Human rights in a multipolar world

Image: Getty, Fabrice COFFRINI / AFP
Image: Getty, Fabrice COFFRINI / AFP

How do emerging democracies act on human rights concerns, particularly in a multipolar international system where most states consistently choose self-interest over values?

This question and others were addressed at a public panel and an experts’ seminar, on 12 to 13 May 2014, organised by SAIIA, the Ford Foundation and the Norwegian Peacebuilding Resource Centre.

Entitled ‘Human Rights, Emerging Powers and International Governance: Civil Society Actors and Transnational Advocacy in the 21st Century’, discussions looked at how the multipolar nature of international politics means that all states, including emerging powers, frequently act in hypocritical and contradictory ways on human rights. At the same time, democratisation at home does not automatically mean increased support for human rights abroad, and emerging powers are often reluctant to criticise others due to fears of inviting criticism of their own records. Collective action to protect human rights also tends to be hit-and-miss, as exemplified in the application of the responsibility to protect (R2P) principle in Libya.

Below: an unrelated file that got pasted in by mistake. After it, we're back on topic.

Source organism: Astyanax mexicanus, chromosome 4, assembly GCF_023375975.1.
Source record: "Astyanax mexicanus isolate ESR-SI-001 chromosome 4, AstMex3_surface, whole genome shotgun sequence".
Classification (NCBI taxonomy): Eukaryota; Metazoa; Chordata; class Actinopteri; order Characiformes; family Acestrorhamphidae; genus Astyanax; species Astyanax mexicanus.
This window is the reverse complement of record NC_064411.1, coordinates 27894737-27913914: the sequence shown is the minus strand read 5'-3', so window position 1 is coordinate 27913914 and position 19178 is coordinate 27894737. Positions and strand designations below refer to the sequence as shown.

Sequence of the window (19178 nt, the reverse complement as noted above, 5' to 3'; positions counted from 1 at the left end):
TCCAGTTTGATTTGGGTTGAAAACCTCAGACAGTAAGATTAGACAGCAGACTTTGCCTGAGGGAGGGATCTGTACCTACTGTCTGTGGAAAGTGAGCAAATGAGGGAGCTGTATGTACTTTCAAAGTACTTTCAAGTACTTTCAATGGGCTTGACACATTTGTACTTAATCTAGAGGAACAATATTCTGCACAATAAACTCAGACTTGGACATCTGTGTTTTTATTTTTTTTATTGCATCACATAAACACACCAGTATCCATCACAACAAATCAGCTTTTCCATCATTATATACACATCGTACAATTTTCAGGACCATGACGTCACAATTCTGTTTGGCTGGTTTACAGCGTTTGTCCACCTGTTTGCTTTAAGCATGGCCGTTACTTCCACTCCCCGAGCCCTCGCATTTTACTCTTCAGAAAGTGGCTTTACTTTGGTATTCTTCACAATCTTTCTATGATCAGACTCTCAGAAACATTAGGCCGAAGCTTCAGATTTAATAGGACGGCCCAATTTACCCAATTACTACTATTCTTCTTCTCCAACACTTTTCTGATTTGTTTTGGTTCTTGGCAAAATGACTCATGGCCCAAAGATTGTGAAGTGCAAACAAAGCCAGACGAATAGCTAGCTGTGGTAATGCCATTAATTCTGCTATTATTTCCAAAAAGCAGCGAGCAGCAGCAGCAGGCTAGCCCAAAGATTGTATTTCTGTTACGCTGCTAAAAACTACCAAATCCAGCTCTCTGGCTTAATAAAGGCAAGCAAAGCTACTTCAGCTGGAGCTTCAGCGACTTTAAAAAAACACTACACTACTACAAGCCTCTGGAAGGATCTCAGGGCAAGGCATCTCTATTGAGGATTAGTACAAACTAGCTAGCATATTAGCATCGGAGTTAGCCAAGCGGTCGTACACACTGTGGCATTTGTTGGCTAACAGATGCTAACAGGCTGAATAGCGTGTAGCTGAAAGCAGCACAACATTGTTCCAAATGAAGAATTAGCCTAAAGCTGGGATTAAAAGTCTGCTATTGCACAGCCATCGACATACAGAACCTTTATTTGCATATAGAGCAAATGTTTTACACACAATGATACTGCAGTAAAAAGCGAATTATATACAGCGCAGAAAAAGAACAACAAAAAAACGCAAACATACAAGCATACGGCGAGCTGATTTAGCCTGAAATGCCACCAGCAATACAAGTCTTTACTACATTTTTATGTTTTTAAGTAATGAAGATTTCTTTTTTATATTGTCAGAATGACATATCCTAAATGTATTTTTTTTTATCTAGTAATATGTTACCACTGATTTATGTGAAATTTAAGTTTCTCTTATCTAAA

SAIIA has produced a new set of publications adapted from presentations made during the seminar:

‘The Courts: Lights That Guide Our Foreign Affairs?’, by Nicole Fritz.

‘Africa and the Global Human Rights Agenda: The African Group at the UN Human Rights Council’, by Philippe Dam.

‘Will Rising Democracies Adopt Pro-human Rights Foreign Policies?’, by Ted Piccone.

‘Challenging the Negative Discourse on Human Rights in Africa’, by Tiseke Kasambala.

Where states fail to promote human rights, non-governmental organisations (NGOs) have a role to play, specifically in emerging powers. For instance in South Africa, public support for an issue can often elevate it to the national agenda. In 2008, civil society successfully blocked an arms shipment destined for Zimbabwe. Yet to carry out such work, NGOs need funding and many struggle to raise finances for their work locally and receiving funding from abroad means that they are often accused of advancing the Western political agenda.

To get around this issue, NGOs may need to position themselves as resources as opposed to representatives on issues. Engaging with governments in a constructive way and offerings alternative solutions is important if they are to achieve positive change.

To read more about these events, download the workshop report, ‘Human Rights, Emerging Powers and International Governance: Civil Society Actors and Transnational Advocacy in the 21st Century’ (343.26 kB)‘.

4 Nov 2014